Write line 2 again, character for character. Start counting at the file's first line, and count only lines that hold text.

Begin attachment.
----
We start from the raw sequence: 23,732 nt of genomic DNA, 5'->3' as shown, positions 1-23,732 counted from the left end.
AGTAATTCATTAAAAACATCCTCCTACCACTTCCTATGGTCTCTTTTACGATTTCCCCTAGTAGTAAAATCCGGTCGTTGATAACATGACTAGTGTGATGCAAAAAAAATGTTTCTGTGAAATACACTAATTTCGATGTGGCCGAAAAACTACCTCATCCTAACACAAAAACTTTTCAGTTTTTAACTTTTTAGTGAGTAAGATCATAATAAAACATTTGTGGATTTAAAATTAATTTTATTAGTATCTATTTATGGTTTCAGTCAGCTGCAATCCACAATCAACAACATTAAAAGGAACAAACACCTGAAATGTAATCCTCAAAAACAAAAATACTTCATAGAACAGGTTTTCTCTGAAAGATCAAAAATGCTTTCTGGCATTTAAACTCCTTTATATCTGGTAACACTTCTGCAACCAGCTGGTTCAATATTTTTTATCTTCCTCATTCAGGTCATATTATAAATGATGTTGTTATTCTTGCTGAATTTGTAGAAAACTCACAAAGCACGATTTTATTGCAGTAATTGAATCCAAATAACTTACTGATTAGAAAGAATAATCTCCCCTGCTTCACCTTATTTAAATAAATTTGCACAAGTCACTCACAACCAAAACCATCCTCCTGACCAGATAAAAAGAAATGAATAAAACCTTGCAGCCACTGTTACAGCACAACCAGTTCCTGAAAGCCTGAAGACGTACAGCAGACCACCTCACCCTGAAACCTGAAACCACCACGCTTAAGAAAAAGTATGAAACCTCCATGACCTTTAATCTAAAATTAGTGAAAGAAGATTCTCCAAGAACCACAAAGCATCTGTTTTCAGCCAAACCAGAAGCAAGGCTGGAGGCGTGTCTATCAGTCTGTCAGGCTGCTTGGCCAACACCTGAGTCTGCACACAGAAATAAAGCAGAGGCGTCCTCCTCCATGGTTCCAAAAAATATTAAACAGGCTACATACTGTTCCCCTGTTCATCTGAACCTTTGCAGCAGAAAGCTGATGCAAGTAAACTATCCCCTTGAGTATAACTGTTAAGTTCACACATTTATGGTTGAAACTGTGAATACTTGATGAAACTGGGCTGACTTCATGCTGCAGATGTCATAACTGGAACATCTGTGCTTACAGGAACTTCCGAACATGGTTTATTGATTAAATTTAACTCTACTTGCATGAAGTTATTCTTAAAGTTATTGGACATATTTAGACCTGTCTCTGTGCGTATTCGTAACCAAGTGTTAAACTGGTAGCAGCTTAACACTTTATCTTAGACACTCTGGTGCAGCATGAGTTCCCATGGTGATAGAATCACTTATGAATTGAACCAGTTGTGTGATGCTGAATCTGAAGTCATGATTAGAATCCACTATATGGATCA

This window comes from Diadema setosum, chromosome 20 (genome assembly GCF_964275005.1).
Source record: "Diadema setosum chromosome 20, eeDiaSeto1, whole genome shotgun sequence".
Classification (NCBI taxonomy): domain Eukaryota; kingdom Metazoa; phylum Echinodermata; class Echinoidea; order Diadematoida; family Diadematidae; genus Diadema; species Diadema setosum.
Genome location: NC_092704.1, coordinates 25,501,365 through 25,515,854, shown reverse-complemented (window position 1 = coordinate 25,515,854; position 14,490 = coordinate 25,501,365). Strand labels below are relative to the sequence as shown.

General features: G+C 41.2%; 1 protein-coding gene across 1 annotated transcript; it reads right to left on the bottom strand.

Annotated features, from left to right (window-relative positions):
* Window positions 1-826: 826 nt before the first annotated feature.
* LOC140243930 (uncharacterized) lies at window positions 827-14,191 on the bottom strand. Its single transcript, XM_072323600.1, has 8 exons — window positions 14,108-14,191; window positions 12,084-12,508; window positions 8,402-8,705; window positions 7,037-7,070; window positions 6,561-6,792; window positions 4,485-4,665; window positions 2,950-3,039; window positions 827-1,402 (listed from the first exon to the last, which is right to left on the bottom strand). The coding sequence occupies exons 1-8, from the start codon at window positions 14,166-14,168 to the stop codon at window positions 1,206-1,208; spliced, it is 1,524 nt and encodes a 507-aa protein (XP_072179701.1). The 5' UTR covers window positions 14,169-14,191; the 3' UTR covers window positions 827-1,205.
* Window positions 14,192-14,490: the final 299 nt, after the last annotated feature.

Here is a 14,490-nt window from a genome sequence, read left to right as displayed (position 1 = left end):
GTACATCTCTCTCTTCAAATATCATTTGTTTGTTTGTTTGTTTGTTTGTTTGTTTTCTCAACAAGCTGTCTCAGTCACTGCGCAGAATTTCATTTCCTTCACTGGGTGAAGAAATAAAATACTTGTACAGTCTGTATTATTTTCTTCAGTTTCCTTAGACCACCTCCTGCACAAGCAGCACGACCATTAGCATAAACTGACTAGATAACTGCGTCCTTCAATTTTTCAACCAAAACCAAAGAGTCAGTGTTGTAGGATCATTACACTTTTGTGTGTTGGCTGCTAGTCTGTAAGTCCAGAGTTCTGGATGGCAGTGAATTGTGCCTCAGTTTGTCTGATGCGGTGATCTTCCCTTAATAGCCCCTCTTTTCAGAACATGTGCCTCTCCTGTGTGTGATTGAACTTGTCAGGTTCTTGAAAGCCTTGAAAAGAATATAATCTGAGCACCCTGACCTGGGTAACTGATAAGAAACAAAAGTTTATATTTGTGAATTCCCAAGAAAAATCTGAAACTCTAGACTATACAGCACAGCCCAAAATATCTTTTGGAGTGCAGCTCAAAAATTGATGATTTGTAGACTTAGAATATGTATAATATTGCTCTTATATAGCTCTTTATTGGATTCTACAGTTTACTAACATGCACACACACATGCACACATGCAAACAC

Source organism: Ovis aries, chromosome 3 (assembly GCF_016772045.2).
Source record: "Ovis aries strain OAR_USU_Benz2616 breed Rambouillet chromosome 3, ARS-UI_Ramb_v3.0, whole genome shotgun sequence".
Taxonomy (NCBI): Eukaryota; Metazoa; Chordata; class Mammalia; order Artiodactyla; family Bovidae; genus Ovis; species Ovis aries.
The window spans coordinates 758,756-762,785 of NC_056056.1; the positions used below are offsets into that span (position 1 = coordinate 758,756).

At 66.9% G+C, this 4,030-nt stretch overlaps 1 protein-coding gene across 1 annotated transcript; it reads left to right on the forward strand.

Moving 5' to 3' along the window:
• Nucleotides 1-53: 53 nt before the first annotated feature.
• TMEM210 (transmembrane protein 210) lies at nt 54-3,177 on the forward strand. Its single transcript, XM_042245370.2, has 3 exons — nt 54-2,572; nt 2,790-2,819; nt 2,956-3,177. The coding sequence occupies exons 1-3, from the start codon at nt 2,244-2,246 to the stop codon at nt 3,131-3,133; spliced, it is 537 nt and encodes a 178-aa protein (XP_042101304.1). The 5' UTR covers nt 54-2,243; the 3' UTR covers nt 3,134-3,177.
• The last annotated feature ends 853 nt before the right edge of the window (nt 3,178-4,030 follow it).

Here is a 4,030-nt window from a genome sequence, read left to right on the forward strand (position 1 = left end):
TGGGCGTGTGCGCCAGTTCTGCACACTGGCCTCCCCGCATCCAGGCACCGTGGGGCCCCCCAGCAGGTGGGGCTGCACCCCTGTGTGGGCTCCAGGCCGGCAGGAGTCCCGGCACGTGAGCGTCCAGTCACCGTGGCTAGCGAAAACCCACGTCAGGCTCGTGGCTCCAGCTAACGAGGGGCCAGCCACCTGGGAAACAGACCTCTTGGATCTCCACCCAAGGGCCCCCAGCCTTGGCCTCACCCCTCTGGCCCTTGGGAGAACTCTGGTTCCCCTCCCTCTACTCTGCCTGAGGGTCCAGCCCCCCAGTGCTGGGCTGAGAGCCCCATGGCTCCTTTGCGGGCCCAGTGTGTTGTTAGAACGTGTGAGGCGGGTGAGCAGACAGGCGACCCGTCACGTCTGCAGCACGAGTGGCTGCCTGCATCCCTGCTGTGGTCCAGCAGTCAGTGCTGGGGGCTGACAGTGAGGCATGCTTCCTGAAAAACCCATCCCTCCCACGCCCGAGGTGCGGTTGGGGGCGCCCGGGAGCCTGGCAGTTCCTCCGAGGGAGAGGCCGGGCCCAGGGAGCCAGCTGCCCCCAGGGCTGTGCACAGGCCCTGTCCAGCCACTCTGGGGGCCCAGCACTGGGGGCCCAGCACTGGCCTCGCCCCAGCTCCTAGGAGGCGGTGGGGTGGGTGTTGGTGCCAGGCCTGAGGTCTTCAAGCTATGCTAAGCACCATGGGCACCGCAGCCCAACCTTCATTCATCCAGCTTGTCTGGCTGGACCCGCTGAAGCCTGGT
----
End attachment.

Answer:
AGTAATTCATTAAAAACATCCTCCTACCACTTCCTATGGTCTCTTTTACGATTTCCCCTAGTAGTAAAATCCGGTCGTTGATAACATGACTAGTGTGATGCAAAAAAAATGTTTCTGTGAAATACACTAATTTCGATGTGGCCGAAAAACTACCTCATCCTAACACAAAAACTTTTCAGTTTTTAACTTTTTAGTGAGTAAGATCATAATAAAACATTTGTGGATTTAAAATTAATTTTATTAGTATCTATTTATGGTTTCAGTCAGCTGCAATCCACAATCAACAACATTAAAAGGAACAAACACCTGAAATGTAATCCTCAAAAACAAAAATACTTCATAGAACAGGTTTTCTCTGAAAGATCAAAAATGCTTTCTGGCATTTAAACTCCTTTATATCTGGTAACACTTCTGCAACCAGCTGGTTCAATATTTTTTATCTTCCTCATTCAGGTCATATTATAAATGATGTTGTTATTCTTGCTGAATTTGTAGAAAACTCACAAAGCACGATTTTATTGCAGTAATTGAATCCAAATAACTTACTGATTAGAAAGAATAATCTCCCCTGCTTCACCTTATTTAAATAAATTTGCACAAGTCACTCACAACCAAAACCATCCTCCTGACCAGATAAAAAGAAATGAATAAAACCTTGCAGCCACTGTTACAGCACAACCAGTTCCTGAAAGCCTGAAGACGTACAGCAGACCACCTCACCCTGAAACCTGAAACCACCACGCTTAAGAAAAAGTATGAAACCTCCATGACCTTTAATCTAAAATTAGTGAAAGAAGATTCTCCAAGAACCACAAAGCATCTGTTTTCAGCCAAACCAGAAGCAAGGCTGGAGGCGTGTCTATCAGTCTGTCAGGCTGCTTGGCCAACACCTGAGTCTGCACACAGAAATAAAGCAGAGGCGTCCTCCTCCATGGTTCCAAAAAATATTAAACAGGCTACATACTGTTCCCCTGTTCATCTGAACCTTTGCAGCAGAAAGCTGATGCAAGTAAACTATCCCCTTGAGTATAACTGTTAAGTTCACACATTTATGGTTGAAACTGTGAATACTTGATGAAACTGGGCTGACTTCATGCTGCAGATGTCATAACTGGAACATCTGTGCTTACAGGAACTTCCGAACATGGTTTATTGATTAAATTTAACTCTACTTGCATGAAGTTATTCTTAAAGTTATTGGACATATTTAGACCTGTCTCTGTGCGTATTCGTAACCAAGTGTTAAACTGGTAGCAGCTTAACACTTTATCTTAGACACTCTGGTGCAGCATGAGTTCCCATGGTGATAGAATCACTTATGAATTGAACCAGTTGTGTGATGCTGAATCTGAAGTCATGATTAGAATCCACTATATGGATCA